It makes sense that this is erupting on Instagram: the dynamics of the platform itself having been developed to prey precisely on the primal insecurities of our un-seen and unvalidated inner children.

In a little book from the School of Life titled How to Overcome Your Childhood, the authors state that: “the sign of being a good parent is one’s child having no interest in being liked by large numbers of strangers.”

Given the intense fear and loathing many of us feel towards the fluctuations of our “likes” and follower counts, could it be that we were all a little bit emotionally neglected as kids? That, thanks to the sheer effort of simply existing in a dog-eat-dog society marked by rampant inequality, a significant number of the humans currently on the planet have not had the benefit of being “properly” mothered?

The same School of Life Book also breaks down the concept of “emotional privilege,” which could be considered the opposite of emotional neglect, and which consists, among other things, of a parent being able to: “put their own needs aside for a time to focus wholeheartedly on the confusions and fears of their offspring; shield (their children) from the worst of their anxiety; (not) set themselves up as perfect or, by being remote or unavailable, encourage us to idealize or demonize them.”

Considering the extent today that kids are “parented” by the internet, that realm of righteously moralistic “rights” and “wrongs,” this one also struck a chord: “can teach us that all humans deserve compassion and understanding despite their errors and compulsions.”

In my copy of the book, I have scribbled a sad little “no” next to all but a few of the “emotional privileges” listed. Not that this means I received “bad” parenting; if this were the case, all parenting would be bad. It does makes me wonder though: just like there’s a superrich 1%, is there an emotionally privileged 1% out there, too?


Not one part of me “blames” my mother for her imperfect mothering. If anything, I’m thankful she never tried to hide how hard it was to raise my brother and me. Part of me has known from as early as age five that that I did not want to be a mom. That my talents lay elsewhere, and that what was most important to me was to live life on my own terms.

If I also grew up feeling like I was the only one, then the latest stats about America’s staggering population slow-down (reflected across every demographic and all around the globe) tell a different story.

And this is the tip of the iceberg.

Over the past couple of years, I’ve watched the final holdouts of my generation bite the bullet and sign-up for “last-minute motherhood”—the celebrity cool-girls I grew up with, Chloe Sevigny, Rashida Jones, and Cameron Diaz, having all become pregnant in their mid-forties.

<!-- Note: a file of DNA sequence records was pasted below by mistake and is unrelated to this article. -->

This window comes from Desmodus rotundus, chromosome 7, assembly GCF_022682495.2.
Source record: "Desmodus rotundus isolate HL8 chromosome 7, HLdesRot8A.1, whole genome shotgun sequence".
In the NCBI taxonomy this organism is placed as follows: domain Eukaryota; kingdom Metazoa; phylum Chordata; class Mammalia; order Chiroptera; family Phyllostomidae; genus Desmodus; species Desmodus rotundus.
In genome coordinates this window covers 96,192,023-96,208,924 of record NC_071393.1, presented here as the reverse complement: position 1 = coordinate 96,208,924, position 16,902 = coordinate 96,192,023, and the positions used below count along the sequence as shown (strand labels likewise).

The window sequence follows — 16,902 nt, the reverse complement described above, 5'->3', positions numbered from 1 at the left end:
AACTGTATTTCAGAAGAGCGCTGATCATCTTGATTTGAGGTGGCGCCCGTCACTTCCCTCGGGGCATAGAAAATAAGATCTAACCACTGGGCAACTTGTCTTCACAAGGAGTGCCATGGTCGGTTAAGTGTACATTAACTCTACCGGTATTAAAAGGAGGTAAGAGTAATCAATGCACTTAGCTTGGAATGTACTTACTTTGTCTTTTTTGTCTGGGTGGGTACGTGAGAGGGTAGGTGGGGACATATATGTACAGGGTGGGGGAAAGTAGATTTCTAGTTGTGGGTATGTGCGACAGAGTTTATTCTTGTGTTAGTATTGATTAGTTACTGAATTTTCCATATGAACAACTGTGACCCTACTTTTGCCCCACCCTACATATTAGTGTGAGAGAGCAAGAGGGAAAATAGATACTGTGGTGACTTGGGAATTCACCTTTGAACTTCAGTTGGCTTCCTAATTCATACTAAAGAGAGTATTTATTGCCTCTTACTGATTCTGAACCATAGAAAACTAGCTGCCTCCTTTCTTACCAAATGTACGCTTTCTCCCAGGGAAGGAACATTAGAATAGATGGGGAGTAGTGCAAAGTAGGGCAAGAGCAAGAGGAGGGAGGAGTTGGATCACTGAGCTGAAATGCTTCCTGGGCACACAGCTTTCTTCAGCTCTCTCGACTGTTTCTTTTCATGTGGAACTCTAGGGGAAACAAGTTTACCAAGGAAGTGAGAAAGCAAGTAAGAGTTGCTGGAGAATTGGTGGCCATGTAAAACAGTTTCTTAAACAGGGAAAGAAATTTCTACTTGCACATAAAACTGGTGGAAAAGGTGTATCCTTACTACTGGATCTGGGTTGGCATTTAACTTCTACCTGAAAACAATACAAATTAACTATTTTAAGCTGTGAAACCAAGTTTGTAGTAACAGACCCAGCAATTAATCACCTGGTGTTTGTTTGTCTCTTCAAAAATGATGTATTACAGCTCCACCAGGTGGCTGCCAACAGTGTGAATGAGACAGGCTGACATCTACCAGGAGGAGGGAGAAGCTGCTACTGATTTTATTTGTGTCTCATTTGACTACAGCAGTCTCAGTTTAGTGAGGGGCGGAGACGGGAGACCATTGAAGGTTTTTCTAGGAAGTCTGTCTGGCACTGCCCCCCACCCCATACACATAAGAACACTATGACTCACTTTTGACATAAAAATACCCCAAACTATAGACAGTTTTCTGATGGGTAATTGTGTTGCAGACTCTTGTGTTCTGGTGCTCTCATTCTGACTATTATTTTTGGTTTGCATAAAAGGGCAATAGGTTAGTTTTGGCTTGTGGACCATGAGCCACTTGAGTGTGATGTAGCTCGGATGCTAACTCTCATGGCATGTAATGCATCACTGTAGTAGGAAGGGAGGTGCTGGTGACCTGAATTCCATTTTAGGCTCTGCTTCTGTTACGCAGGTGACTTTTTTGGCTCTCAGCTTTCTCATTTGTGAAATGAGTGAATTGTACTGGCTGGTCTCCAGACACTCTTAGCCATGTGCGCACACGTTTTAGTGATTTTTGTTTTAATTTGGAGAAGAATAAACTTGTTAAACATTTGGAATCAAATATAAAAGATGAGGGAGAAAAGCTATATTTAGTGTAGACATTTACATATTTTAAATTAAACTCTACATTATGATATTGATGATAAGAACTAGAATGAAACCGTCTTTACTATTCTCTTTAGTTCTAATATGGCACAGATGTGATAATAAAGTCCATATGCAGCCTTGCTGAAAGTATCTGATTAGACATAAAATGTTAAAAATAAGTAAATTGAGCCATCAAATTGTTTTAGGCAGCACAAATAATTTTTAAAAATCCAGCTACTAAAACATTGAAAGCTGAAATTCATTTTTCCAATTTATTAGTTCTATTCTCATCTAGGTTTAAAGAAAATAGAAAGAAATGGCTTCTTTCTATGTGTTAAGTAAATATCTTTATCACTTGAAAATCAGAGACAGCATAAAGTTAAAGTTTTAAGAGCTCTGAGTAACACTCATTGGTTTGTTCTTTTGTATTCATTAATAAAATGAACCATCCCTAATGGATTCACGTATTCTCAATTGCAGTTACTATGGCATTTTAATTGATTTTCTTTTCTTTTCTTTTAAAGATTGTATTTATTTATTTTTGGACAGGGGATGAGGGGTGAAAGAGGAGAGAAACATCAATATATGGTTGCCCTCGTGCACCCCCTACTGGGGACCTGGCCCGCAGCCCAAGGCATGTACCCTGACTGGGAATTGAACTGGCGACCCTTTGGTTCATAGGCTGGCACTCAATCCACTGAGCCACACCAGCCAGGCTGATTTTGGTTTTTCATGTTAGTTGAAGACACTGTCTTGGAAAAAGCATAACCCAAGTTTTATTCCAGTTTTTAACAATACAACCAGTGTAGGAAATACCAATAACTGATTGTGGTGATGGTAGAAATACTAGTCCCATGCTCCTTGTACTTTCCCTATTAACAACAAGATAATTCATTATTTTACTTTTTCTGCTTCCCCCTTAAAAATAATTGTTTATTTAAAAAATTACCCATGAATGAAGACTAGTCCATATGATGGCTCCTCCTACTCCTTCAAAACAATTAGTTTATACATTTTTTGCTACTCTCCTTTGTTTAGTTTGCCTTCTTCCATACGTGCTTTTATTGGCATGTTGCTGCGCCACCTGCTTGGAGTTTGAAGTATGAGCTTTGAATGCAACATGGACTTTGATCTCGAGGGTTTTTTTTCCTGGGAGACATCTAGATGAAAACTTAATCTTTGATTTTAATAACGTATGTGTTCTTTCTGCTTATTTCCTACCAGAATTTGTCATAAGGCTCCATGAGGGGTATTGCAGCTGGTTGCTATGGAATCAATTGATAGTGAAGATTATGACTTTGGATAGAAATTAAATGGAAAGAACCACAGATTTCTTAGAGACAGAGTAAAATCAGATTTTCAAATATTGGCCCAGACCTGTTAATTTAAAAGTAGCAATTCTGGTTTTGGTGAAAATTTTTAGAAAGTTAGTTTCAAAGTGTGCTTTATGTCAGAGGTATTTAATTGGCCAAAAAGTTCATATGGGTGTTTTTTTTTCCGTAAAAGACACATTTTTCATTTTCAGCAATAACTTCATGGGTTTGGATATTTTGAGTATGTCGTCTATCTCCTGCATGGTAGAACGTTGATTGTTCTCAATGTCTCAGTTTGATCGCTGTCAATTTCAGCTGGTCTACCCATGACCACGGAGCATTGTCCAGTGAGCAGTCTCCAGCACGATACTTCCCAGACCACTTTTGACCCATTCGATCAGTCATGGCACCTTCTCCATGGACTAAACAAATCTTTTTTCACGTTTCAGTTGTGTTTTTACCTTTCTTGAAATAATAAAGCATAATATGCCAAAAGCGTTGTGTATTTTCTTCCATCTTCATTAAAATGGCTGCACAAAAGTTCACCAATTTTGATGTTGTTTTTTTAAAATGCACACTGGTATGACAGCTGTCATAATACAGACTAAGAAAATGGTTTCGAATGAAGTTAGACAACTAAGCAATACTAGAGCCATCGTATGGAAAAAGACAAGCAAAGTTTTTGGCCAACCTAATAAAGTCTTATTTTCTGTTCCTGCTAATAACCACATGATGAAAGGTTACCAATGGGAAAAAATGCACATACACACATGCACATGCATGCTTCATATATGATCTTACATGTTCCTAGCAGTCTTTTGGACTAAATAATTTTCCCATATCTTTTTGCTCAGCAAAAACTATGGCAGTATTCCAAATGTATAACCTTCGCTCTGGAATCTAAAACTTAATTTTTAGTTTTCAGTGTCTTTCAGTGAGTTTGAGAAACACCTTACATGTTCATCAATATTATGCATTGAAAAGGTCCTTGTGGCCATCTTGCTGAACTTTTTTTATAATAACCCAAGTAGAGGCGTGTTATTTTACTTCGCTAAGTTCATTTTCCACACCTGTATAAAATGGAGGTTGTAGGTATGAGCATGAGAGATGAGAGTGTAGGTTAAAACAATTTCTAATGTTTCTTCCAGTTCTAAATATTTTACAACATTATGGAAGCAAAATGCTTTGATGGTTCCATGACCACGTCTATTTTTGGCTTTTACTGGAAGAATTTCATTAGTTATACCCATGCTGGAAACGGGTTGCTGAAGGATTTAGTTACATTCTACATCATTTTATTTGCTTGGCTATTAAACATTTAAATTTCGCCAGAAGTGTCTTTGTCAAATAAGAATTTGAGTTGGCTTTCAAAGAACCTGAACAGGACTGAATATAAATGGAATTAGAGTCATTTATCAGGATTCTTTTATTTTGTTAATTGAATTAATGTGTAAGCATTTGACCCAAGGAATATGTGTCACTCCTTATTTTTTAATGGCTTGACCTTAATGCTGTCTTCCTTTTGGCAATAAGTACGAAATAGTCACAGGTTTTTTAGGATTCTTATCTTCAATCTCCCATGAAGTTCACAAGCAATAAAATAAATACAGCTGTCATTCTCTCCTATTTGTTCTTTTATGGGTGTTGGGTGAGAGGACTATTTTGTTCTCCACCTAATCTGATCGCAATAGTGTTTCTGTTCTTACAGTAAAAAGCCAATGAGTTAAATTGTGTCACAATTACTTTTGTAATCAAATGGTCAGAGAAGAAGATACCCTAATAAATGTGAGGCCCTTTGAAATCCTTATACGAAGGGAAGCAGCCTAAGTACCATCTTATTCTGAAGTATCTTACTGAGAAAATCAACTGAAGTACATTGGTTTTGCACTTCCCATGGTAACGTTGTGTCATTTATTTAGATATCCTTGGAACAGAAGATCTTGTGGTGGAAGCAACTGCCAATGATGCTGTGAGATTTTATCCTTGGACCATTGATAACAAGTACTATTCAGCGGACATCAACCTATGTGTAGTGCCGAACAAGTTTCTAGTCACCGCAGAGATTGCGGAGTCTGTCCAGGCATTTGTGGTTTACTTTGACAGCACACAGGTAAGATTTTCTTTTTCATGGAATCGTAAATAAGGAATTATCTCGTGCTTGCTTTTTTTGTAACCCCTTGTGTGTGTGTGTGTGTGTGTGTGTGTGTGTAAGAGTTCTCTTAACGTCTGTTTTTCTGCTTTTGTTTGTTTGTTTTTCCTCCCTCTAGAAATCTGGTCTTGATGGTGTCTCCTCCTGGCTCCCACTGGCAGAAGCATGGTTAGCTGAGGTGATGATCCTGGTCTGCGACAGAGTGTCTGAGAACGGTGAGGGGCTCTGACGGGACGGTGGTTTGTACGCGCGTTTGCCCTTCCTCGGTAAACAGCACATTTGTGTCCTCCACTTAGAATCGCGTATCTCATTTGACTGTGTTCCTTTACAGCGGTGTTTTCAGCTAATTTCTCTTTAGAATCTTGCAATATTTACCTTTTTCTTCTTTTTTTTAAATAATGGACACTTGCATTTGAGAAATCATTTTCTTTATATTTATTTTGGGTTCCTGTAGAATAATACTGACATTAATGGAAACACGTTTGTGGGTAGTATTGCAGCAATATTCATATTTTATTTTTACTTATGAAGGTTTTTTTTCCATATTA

Biology is real, and there comes a point when the fence you’ve been perched on (what am I missing out on if I miss out on motherhood?) can no longer sustain the weight of indecision.

Now, as us Gen X’ers surpass the last of our feasible childbearing years—let alone as more and more Millennials hit 40—I believe we’re in for an insurgence of older, wiser, and more powerful ladies without babies. And, as a result, an entirely new vision for what it means to be a woman without kids.

And besides, what if all we are missing out on is more of the conscripted, patriarchal version of motherhood? An oppressive, cookie-cutter motherhood that, as Adrienne Rich also writes, has resulted in: “the mutilation and manipulation of the relationship between mother and child, which is the great original source and experience of love.”

What if, instead of pinning all our hopes for happiness and fulfillment on the future generation, we turn our focus to loving ourselves and our fellow human beings instead? 

Kids do best when their parents are genuinely interested in who they are, and genuinely want to spend time with them. This is different from making your whole life about your children (as idealized by the Mother’s Day version of motherhood); if this is done from a place where you’re projecting your own need for fulfillment, for love, onto them, they will grow up equal parts entitled and insecure.

A person’s suitability for the psychological vocation of parenting (material stability aside) comes down to personality, and to an individual’s desires and expectations for their own life. Desires and expectations that have been equally “mutilated and manipulated” by a capitalist society that confuses STUFF with LOVE. That has trained our brains to go after easy wins and quick dopamine hits; the antithesis of the slow-cooked “satisfaction” of raising kids.

Just as not every woman is CEO material, not every woman is equally suited to parenting, and that’s okay. The really sad part? Like far too many mothers, my mum lacked the emotional support and the financial stability to be able to give the role her all—when all she ever really wanted was to be a mom.

That, and an artist.

In the grips of a recent bout of burnout, I told her I was fantasizing about quitting it all and doing a Fine Art degree. “Oh darling,” she swooned, “that would be just wonderful.” Out of concern for my own well-being, sure. Despite it being all she could ever have modeled to me, I’ve always worked too hard for her liking. But equally because it’s exactly what she would have wanted for herself in an alternate life.

Those mixed feelings about Mother’s Day?

What I see being celebrated is a mirage of motherhood; one that does not reflect the way the vast majority of us are raised. That sentimentalizes familial ties worn thin by the struggle. We need to get real about this, which means we need to stop pretending the lack of REAL financial and emotional support that’s available to mother’s everywhere, is okay.

And not just to make it easier to be a mom, or to encourage women to have more kids. Politicians everywhere may be freaking out about the economic implications of a steadily aging population, but the answer to the world’s problems is NOT to throw more people into the mix. If the children are our future, they won’t be able to “fix” anything if we’re just passing our old wounds down to them.

And anyway, even in the most “pro-family” societies, places like Germany where people literally get paid to have kids, the birthrate is also falling off a cliff. The writing is on the wall: the daughters of Women’s Lib know for sure that there’s more to life than having kids.